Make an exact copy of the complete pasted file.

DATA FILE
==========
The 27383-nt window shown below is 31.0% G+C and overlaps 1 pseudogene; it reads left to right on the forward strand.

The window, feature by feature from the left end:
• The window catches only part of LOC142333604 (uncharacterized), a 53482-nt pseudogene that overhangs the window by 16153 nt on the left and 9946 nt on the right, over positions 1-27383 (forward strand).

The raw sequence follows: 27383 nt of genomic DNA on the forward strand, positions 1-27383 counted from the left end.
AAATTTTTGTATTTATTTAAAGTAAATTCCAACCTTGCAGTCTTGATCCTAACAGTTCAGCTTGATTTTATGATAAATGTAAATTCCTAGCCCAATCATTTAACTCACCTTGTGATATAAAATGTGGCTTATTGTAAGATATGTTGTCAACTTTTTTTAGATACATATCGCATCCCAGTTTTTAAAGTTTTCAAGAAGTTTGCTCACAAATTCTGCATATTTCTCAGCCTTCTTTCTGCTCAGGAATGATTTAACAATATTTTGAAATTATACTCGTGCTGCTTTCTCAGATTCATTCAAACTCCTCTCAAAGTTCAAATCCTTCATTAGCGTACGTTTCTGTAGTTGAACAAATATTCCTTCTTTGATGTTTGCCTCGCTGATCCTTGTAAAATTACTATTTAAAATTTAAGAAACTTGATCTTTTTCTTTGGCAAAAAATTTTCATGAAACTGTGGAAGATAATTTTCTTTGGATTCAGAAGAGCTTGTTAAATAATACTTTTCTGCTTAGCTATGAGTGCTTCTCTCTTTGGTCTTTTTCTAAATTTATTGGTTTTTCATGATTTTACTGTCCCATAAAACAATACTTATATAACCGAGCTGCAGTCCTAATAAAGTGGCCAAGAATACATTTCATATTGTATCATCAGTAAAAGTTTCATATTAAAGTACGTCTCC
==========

The 27383-nt window shown below is 31.0% G+C and overlaps 1 pseudogene; it reads left to right on the forward strand.

The window, feature by feature from the left end:
• The window catches only part of LOC142333604 (uncharacterized), a 53482-nt pseudogene that overhangs the window by 16153 nt on the left and 9946 nt on the right, over positions 1-27383 (forward strand).

The raw sequence follows: 27383 nt of genomic DNA on the forward strand, positions 1-27383 counted from the left end.
AAATTTTTGTATTTATTTAAAGTAAATTCCAACCTTGCAGTCTTGATCCTAACAGTTCAGCTTGATTTTATGATAAATGTAAATTCCTAGCCCAATCATTTAACTCACCTTGTGATATAAAATGTGGCTTATTGTAAGATATGTTGTCAACTTTTTTTAGATACATATCGCATCCCAGTTTTTAAAGTTTTCAAGAAGTTTGCTCACAAATTCTGCATATTTCTCAGCCTTCTTTCTGCTCAGGAATGATTTAACAATATTTTGAAATTATACTCGTGCTGCTTTCTCAGATTCATTCAAACTCCTCTCAAAGTTCAAATCCTTCATTAGCGTACGTTTCTGTAGTTGAACAAATATTCCTTCTTTGATGTTTGCCTCGCTGATCCTTGTAAAATTACTATTTAAAATTTAAGAAACTTGATCTTTTTCTTTGGCAAAAAATTTTCATGAAACTGTGGAAGATAATTTTCTTTGGATTCAGAAGAGCTTGTTAAATAATACTTTTCTGCTTAGCTATGAGTGCTTCTCTCTTTGGTCTTTTTCTAAATTTATTGGTTTTTCATGATTTTACTGTCCCATAAAACAATACTTATATAACCGAGCTGCAGTCCTAATAAAGTGGCCAAGAATACATTTCATATTGTATCATCAGTAAAAGTTTCATATTAAAGTACGTCTCC